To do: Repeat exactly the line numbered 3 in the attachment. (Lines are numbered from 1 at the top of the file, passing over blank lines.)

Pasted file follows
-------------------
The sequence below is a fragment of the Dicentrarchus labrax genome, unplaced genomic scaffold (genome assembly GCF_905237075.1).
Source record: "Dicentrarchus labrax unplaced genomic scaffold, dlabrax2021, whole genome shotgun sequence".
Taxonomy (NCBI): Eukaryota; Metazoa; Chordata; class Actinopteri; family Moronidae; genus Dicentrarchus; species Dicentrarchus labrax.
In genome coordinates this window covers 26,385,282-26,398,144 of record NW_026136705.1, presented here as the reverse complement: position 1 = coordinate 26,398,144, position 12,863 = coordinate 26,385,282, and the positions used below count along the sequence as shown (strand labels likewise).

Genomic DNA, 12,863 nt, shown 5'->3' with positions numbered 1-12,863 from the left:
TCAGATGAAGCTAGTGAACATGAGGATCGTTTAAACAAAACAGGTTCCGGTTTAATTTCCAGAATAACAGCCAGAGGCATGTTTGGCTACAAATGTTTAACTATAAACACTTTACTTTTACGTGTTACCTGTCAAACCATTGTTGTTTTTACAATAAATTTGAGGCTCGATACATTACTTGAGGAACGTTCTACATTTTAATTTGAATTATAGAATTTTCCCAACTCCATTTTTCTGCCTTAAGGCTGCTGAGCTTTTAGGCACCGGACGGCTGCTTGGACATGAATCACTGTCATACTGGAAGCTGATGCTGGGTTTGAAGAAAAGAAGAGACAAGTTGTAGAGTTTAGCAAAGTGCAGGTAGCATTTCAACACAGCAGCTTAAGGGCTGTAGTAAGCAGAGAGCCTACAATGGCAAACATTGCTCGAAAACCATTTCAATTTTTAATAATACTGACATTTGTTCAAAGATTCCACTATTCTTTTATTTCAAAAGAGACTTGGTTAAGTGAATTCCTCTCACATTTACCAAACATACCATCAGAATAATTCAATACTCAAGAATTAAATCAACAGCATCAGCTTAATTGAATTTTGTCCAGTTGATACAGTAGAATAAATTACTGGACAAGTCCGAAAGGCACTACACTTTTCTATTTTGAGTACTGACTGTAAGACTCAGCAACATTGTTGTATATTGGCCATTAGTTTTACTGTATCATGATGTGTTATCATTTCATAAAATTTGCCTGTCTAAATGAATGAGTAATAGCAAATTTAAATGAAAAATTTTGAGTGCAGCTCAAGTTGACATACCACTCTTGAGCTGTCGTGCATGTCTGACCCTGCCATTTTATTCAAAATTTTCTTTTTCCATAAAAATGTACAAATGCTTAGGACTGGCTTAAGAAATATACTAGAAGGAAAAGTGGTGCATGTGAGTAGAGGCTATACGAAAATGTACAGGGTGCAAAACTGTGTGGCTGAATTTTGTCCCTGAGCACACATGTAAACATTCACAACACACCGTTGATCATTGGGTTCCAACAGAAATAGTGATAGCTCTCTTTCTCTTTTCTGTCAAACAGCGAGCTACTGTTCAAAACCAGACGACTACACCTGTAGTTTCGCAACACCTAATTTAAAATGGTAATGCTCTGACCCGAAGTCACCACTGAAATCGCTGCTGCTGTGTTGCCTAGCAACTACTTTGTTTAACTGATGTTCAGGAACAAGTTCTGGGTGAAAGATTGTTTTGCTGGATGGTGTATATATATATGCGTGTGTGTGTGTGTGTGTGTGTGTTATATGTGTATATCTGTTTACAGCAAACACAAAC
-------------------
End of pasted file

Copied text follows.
Taxonomy (NCBI): Eukaryota; Metazoa; Chordata; class Actinopteri; family Moronidae; genus Dicentrarchus; species Dicentrarchus labrax.